EEOC Releases Workplace Guidance to Prevent Harassment

From: Staffing

EEOC Releases Workplace Guidance to Prevent Harassment

EEOC Releases Workplace Guidance to Prevent Harassment

On April 29, 2024, the U.S. Equal Employment Opportunity Commission (EEOC)published its final guidance on harassment in the workplace. The guidance explains how the EEOC may enforce equal employment opportunity (EEO) lawsagainst an employer when workplace harassment is alleged or suspected.



The EEO laws are a collection of federal laws prohibiting covered employers from discriminating against or harassing individuals based on certain characteristics. These characteristics, also known as protected traits, include race, color, religion, national origin, sex (including sexual orientation, gender identity, pregnancy, childbirth, or related medical conditions), disability, age (40 and older), and genetic information (including family medical history).

Between 1987 and 1999, the EEOC issued several documents designed to guide agency staff members who investigate claims of harassment under EEO laws. The agency issued proposed enforcement guidance on these topics on Oct. 2, 2023. This final guidance consolidates and replaces the earlier documents.


Final Guidance

In its final guidance, the EEOC provides several updated examples to reflect a wide range of modern scenarios and address emerging issues, such as how social media posting and other online content may contribute to a hostile work environment. It also incorporates current case law, including the U.S. Supreme Court’s 2020 decision in Bostock v. Clayton County, that discrimination on the basis of sexual orientation or gender identity constitutes sex discrimination in violation of Title VII of the Civil Rights Act of 1964 (one of the EEO laws).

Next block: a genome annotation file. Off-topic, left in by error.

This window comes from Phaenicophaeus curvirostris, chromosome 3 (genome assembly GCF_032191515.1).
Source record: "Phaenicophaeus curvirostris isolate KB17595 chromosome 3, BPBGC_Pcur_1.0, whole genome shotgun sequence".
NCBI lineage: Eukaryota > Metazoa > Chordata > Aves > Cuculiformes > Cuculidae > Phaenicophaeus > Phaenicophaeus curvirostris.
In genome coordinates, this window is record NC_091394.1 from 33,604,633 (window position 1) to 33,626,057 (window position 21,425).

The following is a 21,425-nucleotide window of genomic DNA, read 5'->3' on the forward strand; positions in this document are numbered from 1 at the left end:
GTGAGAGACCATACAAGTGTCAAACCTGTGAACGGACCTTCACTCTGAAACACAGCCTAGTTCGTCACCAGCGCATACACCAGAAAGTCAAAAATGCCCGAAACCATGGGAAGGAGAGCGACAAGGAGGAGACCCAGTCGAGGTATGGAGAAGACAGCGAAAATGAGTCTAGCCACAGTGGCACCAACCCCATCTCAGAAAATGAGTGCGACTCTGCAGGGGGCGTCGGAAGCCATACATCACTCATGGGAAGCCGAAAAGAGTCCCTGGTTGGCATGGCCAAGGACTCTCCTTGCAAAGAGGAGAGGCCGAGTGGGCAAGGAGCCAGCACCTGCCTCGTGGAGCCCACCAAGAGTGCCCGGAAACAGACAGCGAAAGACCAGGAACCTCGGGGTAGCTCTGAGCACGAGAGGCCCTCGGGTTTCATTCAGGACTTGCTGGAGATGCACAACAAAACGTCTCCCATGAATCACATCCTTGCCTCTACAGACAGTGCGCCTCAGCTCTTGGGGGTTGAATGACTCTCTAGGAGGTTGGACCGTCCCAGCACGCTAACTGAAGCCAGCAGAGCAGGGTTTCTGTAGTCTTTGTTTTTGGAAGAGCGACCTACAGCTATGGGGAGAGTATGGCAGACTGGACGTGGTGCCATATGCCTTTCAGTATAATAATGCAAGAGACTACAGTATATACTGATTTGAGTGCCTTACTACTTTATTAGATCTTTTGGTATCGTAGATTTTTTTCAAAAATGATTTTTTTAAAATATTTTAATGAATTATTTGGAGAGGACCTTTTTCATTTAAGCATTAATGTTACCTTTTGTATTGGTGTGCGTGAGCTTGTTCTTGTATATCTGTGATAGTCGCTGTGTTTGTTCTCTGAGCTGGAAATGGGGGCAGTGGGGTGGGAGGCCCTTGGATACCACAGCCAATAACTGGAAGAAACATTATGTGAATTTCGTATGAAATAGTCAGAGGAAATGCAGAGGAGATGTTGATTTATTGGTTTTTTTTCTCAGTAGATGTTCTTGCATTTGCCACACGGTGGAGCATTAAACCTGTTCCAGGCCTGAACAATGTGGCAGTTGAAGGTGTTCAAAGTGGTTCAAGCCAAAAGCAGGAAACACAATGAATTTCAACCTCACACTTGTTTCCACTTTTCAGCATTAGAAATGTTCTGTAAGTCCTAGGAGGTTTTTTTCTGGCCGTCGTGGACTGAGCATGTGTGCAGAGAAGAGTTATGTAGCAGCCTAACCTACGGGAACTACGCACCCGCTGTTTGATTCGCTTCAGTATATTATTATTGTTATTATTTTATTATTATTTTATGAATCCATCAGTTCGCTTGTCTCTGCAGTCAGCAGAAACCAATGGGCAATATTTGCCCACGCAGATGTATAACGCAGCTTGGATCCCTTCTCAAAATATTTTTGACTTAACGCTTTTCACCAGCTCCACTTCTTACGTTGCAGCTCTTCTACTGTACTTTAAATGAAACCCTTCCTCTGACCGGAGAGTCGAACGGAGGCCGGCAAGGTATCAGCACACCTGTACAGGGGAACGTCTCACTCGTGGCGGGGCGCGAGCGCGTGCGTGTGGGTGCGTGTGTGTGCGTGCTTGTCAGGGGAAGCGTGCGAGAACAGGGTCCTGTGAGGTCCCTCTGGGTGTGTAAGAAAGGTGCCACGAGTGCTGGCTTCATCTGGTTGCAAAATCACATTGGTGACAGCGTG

The final guidance focuses on three main considerations to analyze in any workplace harassment claim:

  1. Whether the conduct is based on the individual’s legally protected trait;
  2. Whether the conduct resulted in a hostile work environment or explicit change to the terms or conditions of employment and
  3. Whether there is any legal basis for holding the employer liable.

The guidance explains that an employer may be liable for workplace harassment under several legal standards that often depend on the harasser’s relationship with the employer. It also describes preventive and corrective actions an employer may take to help establish defenses against liability for workplace harassment.


Employer Next Steps

Employers subject to EEO laws should familiarize themselves with the final guidance. They may also consider reviewing and revising their policies and procedures to ensure compliance with the final guidance.


Important Dates & Resources:

Oct. 2, 2023

  • The EEOC issued proposed guidance onharassment in the workplace.

April 29, 2024

  • The EEOC issued final guidance thatexplains how the agency may enforce EEOlaws when workplace harassment isalleged or suspected. The final guidancetakes effect immediately.


Other Resources


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